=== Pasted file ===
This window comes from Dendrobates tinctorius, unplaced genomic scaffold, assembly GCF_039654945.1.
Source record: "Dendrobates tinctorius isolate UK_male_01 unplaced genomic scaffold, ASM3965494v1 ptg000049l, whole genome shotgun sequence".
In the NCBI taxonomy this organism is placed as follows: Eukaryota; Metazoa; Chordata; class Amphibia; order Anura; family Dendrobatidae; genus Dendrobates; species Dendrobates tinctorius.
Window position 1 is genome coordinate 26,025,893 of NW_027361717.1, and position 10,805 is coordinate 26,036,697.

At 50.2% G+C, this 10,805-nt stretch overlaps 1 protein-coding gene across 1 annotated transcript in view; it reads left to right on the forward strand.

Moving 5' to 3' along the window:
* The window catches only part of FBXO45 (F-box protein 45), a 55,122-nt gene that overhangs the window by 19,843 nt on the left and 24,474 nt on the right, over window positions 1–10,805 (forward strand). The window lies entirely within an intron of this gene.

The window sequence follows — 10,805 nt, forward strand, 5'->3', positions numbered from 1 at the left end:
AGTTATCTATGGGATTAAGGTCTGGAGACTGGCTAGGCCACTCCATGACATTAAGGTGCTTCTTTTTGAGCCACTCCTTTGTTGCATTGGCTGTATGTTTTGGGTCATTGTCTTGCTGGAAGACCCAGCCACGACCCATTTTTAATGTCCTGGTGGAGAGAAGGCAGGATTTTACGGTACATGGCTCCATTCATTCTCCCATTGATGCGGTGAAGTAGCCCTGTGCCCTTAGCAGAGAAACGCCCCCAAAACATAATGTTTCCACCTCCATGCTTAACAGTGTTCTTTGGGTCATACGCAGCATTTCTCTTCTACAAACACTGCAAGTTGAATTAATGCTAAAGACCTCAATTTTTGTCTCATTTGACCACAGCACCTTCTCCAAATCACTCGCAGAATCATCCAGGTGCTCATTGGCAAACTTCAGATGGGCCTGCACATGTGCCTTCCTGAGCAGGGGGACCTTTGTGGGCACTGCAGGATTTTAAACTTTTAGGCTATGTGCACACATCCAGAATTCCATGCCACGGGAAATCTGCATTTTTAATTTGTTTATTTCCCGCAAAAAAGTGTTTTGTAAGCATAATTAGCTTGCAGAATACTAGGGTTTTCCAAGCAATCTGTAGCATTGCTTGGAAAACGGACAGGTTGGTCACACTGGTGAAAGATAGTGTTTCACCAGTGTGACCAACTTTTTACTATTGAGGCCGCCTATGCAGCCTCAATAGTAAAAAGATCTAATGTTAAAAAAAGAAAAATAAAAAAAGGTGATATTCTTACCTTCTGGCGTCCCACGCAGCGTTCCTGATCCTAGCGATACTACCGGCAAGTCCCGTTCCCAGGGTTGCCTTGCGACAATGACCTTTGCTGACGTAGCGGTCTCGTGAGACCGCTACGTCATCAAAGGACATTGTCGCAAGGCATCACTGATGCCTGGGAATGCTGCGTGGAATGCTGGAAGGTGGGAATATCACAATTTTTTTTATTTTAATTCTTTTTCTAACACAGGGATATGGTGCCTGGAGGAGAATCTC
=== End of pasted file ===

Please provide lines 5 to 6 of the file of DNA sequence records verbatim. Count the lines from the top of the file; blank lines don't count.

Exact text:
At 50.2% G+C, this 10,805-nt stretch overlaps 1 protein-coding gene across 1 annotated transcript in view; it reads left to right on the forward strand.

Moving 5' to 3' along the window: